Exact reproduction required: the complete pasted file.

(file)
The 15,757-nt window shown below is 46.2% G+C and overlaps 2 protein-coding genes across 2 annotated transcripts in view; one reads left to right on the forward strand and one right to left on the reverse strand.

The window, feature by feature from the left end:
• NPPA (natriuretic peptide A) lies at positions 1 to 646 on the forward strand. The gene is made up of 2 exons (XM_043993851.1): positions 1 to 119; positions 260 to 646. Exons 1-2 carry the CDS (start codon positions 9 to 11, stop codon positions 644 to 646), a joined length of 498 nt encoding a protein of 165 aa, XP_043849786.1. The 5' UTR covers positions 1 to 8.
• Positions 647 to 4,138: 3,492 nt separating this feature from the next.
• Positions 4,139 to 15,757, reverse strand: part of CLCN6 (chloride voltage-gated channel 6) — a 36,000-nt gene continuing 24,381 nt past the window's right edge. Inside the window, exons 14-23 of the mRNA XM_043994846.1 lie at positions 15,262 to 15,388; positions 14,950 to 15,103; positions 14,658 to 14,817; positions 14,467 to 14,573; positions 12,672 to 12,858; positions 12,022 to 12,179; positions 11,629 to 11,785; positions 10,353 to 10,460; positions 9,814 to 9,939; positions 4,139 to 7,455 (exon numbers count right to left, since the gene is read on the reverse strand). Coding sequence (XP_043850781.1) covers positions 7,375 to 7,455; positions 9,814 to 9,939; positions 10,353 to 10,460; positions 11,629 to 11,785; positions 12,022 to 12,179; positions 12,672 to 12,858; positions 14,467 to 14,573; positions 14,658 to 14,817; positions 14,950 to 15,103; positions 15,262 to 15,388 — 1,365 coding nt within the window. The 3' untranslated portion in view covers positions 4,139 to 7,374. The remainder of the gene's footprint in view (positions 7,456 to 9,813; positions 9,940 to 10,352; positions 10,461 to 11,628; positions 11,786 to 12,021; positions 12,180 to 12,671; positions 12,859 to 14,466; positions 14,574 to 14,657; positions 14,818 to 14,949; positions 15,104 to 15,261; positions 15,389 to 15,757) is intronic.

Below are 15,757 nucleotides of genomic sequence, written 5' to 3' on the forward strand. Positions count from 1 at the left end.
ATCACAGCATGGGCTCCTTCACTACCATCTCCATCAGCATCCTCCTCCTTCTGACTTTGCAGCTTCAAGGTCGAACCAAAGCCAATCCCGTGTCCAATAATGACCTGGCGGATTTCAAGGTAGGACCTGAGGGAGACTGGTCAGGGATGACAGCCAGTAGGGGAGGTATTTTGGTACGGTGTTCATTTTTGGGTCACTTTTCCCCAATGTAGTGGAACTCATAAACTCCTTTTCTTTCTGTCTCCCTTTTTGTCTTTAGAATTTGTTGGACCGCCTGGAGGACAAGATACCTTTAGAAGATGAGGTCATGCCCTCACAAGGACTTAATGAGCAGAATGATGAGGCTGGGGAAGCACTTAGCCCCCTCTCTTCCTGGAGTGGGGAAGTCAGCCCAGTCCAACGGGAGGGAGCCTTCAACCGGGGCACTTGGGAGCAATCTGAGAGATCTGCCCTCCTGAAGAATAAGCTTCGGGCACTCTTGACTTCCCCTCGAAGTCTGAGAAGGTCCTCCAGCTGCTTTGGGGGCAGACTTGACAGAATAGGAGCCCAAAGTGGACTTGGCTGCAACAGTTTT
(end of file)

The 15,757-nt window shown below is 46.2% G+C and overlaps 2 protein-coding genes across 2 annotated transcripts in view; one reads left to right on the forward strand and one right to left on the reverse strand.

The window, feature by feature from the left end:
• NPPA (natriuretic peptide A) lies at positions 1 to 646 on the forward strand. The gene is made up of 2 exons (XM_043993851.1): positions 1 to 119; positions 260 to 646. Exons 1-2 carry the CDS (start codon positions 9 to 11, stop codon positions 644 to 646), a joined length of 498 nt encoding a protein of 165 aa, XP_043849786.1. The 5' UTR covers positions 1 to 8.
• Positions 647 to 4,138: 3,492 nt separating this feature from the next.
• Positions 4,139 to 15,757, reverse strand: part of CLCN6 (chloride voltage-gated channel 6) — a 36,000-nt gene continuing 24,381 nt past the window's right edge. Inside the window, exons 14-23 of the mRNA XM_043994846.1 lie at positions 15,262 to 15,388; positions 14,950 to 15,103; positions 14,658 to 14,817; positions 14,467 to 14,573; positions 12,672 to 12,858; positions 12,022 to 12,179; positions 11,629 to 11,785; positions 10,353 to 10,460; positions 9,814 to 9,939; positions 4,139 to 7,455 (exon numbers count right to left, since the gene is read on the reverse strand). Coding sequence (XP_043850781.1) covers positions 7,375 to 7,455; positions 9,814 to 9,939; positions 10,353 to 10,460; positions 11,629 to 11,785; positions 12,022 to 12,179; positions 12,672 to 12,858; positions 14,467 to 14,573; positions 14,658 to 14,817; positions 14,950 to 15,103; positions 15,262 to 15,388 — 1,365 coding nt within the window. The 3' untranslated portion in view covers positions 4,139 to 7,374. The remainder of the gene's footprint in view (positions 7,456 to 9,813; positions 9,940 to 10,352; positions 10,461 to 11,628; positions 11,786 to 12,021; positions 12,180 to 12,671; positions 12,859 to 14,466; positions 14,574 to 14,657; positions 14,818 to 14,949; positions 15,104 to 15,261; positions 15,389 to 15,757) is intronic.

Below are 15,757 nucleotides of genomic sequence, written 5' to 3' on the forward strand. Positions count from 1 at the left end.
ATCACAGCATGGGCTCCTTCACTACCATCTCCATCAGCATCCTCCTCCTTCTGACTTTGCAGCTTCAAGGTCGAACCAAAGCCAATCCCGTGTCCAATAATGACCTGGCGGATTTCAAGGTAGGACCTGAGGGAGACTGGTCAGGGATGACAGCCAGTAGGGGAGGTATTTTGGTACGGTGTTCATTTTTGGGTCACTTTTCCCCAATGTAGTGGAACTCATAAACTCCTTTTCTTTCTGTCTCCCTTTTTGTCTTTAGAATTTGTTGGACCGCCTGGAGGACAAGATACCTTTAGAAGATGAGGTCATGCCCTCACAAGGACTTAATGAGCAGAATGATGAGGCTGGGGAAGCACTTAGCCCCCTCTCTTCCTGGAGTGGGGAAGTCAGCCCAGTCCAACGGGAGGGAGCCTTCAACCGGGGCACTTGGGAGCAATCTGAGAGATCTGCCCTCCTGAAGAATAAGCTTCGGGCACTCTTGACTTCCCCTCGAAGTCTGAGAAGGTCCTCCAGCTGCTTTGGGGGCAGACTTGACAGAATAGGAGCCCAAAGTGGACTTGGCTGCAACAGTTTT